Gabby Petito’s parents have traveled to Wyoming to bring her remains back to New York, a family representative said Wednesday, a day after a coroner announced the 22-year-old died by “manual strangulation.”
The Long Island woman’s body was discovered on Sept. 19 at the Spread Creek Dispersed Camping Area in Bridger-Teton National Forest, and Teton County Coroner Dr. Brent Blue had previously ruled her death a homicide.
Blue determined on Oct. 5 that Petito died of strangulation, but waited until Tuesday to release the results. Petito’s body was released to Valley Mortuary in Jackson for cremation, Blue said Wednesday.
A nationwide manhunt for the woman’s missing fiancé, Brian Laundrie — named a person of interest in the case — is ongoing.
Steven Bertolino, an attorney for Laundrie’s family, reiterated Tuesday that Brian Laundrie is not a suspect in Petito’s disappearance or death.
“Gabby Petito’s death at such a young age is a tragedy,” Bertolino, said in a statement. “While Brian Laundrie is currently charged with the unauthorized use of a debit card belonging to Gabby, Brian is only considered a person of interest in relation to Gabby Petito’s demise. At this time Brian is still missing, and when he is located we will address the pending fraud charge against him.”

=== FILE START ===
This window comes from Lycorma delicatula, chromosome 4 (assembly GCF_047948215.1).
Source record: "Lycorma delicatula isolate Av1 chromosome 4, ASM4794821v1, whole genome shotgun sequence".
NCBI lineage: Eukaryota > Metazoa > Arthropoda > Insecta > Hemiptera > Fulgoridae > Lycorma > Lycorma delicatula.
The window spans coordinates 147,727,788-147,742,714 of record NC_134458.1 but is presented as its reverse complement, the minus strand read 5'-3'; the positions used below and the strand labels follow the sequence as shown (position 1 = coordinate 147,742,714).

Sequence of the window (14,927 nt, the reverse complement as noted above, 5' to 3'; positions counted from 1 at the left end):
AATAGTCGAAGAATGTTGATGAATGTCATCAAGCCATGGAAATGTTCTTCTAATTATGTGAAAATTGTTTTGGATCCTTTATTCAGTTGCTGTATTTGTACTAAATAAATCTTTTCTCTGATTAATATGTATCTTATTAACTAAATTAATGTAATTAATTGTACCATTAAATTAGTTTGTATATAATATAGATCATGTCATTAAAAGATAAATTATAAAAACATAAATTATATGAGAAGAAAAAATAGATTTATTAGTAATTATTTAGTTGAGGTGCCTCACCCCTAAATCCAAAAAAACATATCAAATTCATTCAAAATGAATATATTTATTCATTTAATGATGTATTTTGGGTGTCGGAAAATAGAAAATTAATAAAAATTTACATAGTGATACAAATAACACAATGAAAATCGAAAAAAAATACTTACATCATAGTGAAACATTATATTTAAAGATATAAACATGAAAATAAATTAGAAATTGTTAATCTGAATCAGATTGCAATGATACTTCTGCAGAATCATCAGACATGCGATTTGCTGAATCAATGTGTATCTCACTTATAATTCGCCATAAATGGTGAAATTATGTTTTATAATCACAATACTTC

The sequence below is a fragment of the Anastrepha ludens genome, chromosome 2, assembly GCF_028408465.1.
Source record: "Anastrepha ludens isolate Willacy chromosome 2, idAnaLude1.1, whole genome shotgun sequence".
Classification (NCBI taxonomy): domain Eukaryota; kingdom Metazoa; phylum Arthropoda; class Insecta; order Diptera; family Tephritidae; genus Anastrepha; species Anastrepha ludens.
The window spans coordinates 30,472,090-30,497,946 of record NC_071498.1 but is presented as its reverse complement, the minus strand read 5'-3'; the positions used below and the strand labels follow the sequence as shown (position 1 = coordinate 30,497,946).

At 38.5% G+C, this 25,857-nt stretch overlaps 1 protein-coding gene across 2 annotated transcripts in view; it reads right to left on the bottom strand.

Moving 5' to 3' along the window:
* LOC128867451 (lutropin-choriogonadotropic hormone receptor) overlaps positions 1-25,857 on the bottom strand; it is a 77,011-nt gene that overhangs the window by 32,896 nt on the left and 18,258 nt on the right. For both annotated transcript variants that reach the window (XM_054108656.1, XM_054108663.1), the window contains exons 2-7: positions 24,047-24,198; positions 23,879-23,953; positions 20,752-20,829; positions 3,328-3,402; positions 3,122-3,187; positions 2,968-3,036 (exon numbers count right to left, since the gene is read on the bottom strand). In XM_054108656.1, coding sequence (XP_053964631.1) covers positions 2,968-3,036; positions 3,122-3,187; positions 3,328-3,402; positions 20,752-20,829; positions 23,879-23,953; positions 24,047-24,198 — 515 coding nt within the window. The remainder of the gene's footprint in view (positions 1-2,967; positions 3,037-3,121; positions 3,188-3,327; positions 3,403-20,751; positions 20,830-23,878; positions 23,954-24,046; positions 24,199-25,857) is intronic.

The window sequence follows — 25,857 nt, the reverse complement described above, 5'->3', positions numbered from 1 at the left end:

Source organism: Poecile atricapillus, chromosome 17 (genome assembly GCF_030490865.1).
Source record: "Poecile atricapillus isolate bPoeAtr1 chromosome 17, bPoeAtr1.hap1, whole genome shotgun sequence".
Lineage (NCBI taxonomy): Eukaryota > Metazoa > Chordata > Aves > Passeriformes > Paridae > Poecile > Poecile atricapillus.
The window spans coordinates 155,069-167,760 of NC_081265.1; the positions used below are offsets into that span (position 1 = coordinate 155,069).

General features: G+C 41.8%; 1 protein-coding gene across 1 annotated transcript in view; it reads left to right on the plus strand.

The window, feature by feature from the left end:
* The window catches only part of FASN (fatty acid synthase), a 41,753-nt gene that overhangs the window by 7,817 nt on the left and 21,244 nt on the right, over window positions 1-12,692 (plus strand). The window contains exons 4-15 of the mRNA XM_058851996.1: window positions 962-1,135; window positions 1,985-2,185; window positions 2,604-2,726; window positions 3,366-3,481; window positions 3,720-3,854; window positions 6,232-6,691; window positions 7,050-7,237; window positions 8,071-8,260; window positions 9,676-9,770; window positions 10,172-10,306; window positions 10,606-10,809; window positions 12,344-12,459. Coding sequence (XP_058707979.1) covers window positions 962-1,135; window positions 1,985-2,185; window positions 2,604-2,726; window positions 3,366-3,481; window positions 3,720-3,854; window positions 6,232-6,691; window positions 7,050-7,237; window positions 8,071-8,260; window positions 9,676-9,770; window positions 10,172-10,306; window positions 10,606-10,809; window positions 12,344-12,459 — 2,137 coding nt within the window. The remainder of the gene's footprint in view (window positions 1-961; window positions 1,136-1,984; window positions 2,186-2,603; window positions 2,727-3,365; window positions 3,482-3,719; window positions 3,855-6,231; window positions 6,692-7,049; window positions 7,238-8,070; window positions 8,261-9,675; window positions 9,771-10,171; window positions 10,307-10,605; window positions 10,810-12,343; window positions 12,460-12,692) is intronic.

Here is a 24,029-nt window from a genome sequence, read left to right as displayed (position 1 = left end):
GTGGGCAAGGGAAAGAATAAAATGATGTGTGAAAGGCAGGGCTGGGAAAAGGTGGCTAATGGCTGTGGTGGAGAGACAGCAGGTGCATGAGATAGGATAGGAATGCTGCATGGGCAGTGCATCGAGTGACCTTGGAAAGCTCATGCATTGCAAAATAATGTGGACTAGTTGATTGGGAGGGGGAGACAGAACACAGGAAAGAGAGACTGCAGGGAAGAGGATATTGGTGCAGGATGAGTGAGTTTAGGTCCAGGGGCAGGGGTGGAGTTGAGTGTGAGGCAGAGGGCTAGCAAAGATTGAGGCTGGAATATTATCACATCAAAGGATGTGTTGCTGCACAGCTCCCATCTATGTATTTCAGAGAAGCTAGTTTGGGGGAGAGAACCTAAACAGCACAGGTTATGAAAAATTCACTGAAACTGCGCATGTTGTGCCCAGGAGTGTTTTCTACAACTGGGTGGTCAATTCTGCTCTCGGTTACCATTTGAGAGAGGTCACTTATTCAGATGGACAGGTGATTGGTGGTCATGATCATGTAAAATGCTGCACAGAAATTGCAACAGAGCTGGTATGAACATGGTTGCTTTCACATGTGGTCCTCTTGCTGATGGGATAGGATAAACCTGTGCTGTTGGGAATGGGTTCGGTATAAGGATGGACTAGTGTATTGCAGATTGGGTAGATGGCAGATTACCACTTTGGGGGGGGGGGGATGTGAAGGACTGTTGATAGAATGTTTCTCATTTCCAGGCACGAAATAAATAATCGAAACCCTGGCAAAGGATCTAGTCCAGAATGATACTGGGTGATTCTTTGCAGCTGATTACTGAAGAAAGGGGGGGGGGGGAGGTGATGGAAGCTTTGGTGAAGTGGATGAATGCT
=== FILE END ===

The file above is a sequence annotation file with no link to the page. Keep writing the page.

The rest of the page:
Petito’s mother and stepfather visited a memorial to their daughter in Blue Point, New York, after the autopsy results were made public, NBC New York reported. They did not speak to press, but her mother, Nichole Schmidt, texted a reporter that Bertolino’s “words are garbage,” referring to his statement.
Petito and Laundrie were on a cross-country road trip, chronicling their travels on social media, before he returned to his parents’ home in North Port, Florida, arriving there Sept. 1 without his fiancée, police said.
The woman’s family reported her missing Sept. 11, and Laundrie himself soon vanished.
Laundrie’s family told investigators he had gone hiking around Sept. 13 or Sept. 14 in the Carlton Reserve in Florida and never returned. Their story to investigators has not always been consistent.
Law enforcement searched the 25,000-acre wildlife refuge multiple times looking for him. An arrest warrant was issued for him after authorities said he used her debit card without permission.
Also last month, the Grand County Sheriff’s Office in Utah released 911 audio from a witness who said he saw a man slap a woman and then saw a white Ford Transit van bearing a Florida license plate drive away.
The 911 call led Moab police to stop the van — driven by Laundrie, with Petito as a passenger — on Aug. 12.
David K. Li and Pei-Sze Cheng contributed.